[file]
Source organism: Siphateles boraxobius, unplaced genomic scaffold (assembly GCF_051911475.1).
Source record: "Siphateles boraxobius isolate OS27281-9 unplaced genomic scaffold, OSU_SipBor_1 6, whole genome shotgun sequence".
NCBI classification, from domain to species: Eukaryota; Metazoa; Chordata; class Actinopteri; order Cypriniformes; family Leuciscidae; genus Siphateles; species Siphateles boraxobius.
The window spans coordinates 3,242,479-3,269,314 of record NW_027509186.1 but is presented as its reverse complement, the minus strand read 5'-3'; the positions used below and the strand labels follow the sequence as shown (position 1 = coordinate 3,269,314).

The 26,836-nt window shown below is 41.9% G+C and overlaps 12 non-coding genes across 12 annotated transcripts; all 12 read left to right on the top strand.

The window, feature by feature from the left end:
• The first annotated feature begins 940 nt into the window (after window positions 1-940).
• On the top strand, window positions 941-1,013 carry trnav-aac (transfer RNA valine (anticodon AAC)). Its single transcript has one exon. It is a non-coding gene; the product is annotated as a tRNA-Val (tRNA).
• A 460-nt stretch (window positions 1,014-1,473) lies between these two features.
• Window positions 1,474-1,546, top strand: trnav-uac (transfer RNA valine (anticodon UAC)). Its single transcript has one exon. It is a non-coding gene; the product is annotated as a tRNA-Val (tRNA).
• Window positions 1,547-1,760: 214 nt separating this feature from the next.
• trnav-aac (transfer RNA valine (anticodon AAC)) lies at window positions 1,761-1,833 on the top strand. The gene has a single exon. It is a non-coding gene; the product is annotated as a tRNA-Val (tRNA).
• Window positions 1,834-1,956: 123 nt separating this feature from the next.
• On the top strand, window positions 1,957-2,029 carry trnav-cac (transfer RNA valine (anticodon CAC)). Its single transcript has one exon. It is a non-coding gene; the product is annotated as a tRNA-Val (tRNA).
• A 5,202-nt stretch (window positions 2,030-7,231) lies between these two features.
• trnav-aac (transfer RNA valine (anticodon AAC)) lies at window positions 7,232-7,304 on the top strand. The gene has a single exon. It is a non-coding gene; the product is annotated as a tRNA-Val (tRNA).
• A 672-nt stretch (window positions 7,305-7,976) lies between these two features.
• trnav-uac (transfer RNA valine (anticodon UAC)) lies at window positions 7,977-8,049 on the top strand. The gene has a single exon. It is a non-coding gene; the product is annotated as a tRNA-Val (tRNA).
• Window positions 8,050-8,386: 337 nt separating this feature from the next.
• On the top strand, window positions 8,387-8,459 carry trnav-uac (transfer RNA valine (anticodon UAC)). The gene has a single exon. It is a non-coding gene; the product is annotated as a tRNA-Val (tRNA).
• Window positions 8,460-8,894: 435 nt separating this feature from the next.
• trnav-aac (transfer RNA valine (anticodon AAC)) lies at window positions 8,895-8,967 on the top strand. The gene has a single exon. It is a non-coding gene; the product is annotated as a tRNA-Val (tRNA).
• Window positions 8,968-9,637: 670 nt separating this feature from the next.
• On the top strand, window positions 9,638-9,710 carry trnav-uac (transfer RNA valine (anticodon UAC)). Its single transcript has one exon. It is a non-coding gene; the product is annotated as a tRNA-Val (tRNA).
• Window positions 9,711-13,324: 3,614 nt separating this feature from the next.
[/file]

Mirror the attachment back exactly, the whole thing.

Source organism: Siphateles boraxobius, unplaced genomic scaffold (assembly GCF_051911475.1).
Source record: "Siphateles boraxobius isolate OS27281-9 unplaced genomic scaffold, OSU_SipBor_1 6, whole genome shotgun sequence".
NCBI classification, from domain to species: Eukaryota; Metazoa; Chordata; class Actinopteri; order Cypriniformes; family Leuciscidae; genus Siphateles; species Siphateles boraxobius.
The window spans coordinates 3,242,479-3,269,314 of record NW_027509186.1 but is presented as its reverse complement, the minus strand read 5'-3'; the positions used below and the strand labels follow the sequence as shown (position 1 = coordinate 3,269,314).

The 26,836-nt window shown below is 41.9% G+C and overlaps 12 non-coding genes across 12 annotated transcripts; all 12 read left to right on the top strand.

The window, feature by feature from the left end:
• The first annotated feature begins 940 nt into the window (after window positions 1-940).
• On the top strand, window positions 941-1,013 carry trnav-aac (transfer RNA valine (anticodon AAC)). Its single transcript has one exon. It is a non-coding gene; the product is annotated as a tRNA-Val (tRNA).
• A 460-nt stretch (window positions 1,014-1,473) lies between these two features.
• Window positions 1,474-1,546, top strand: trnav-uac (transfer RNA valine (anticodon UAC)). Its single transcript has one exon. It is a non-coding gene; the product is annotated as a tRNA-Val (tRNA).
• Window positions 1,547-1,760: 214 nt separating this feature from the next.
• trnav-aac (transfer RNA valine (anticodon AAC)) lies at window positions 1,761-1,833 on the top strand. The gene has a single exon. It is a non-coding gene; the product is annotated as a tRNA-Val (tRNA).
• Window positions 1,834-1,956: 123 nt separating this feature from the next.
• On the top strand, window positions 1,957-2,029 carry trnav-cac (transfer RNA valine (anticodon CAC)). Its single transcript has one exon. It is a non-coding gene; the product is annotated as a tRNA-Val (tRNA).
• A 5,202-nt stretch (window positions 2,030-7,231) lies between these two features.
• trnav-aac (transfer RNA valine (anticodon AAC)) lies at window positions 7,232-7,304 on the top strand. The gene has a single exon. It is a non-coding gene; the product is annotated as a tRNA-Val (tRNA).
• A 672-nt stretch (window positions 7,305-7,976) lies between these two features.
• trnav-uac (transfer RNA valine (anticodon UAC)) lies at window positions 7,977-8,049 on the top strand. The gene has a single exon. It is a non-coding gene; the product is annotated as a tRNA-Val (tRNA).
• Window positions 8,050-8,386: 337 nt separating this feature from the next.
• On the top strand, window positions 8,387-8,459 carry trnav-uac (transfer RNA valine (anticodon UAC)). The gene has a single exon. It is a non-coding gene; the product is annotated as a tRNA-Val (tRNA).
• Window positions 8,460-8,894: 435 nt separating this feature from the next.
• trnav-aac (transfer RNA valine (anticodon AAC)) lies at window positions 8,895-8,967 on the top strand. The gene has a single exon. It is a non-coding gene; the product is annotated as a tRNA-Val (tRNA).
• Window positions 8,968-9,637: 670 nt separating this feature from the next.
• On the top strand, window positions 9,638-9,710 carry trnav-uac (transfer RNA valine (anticodon UAC)). Its single transcript has one exon. It is a non-coding gene; the product is annotated as a tRNA-Val (tRNA).
• Window positions 9,711-13,324: 3,614 nt separating this feature from the next.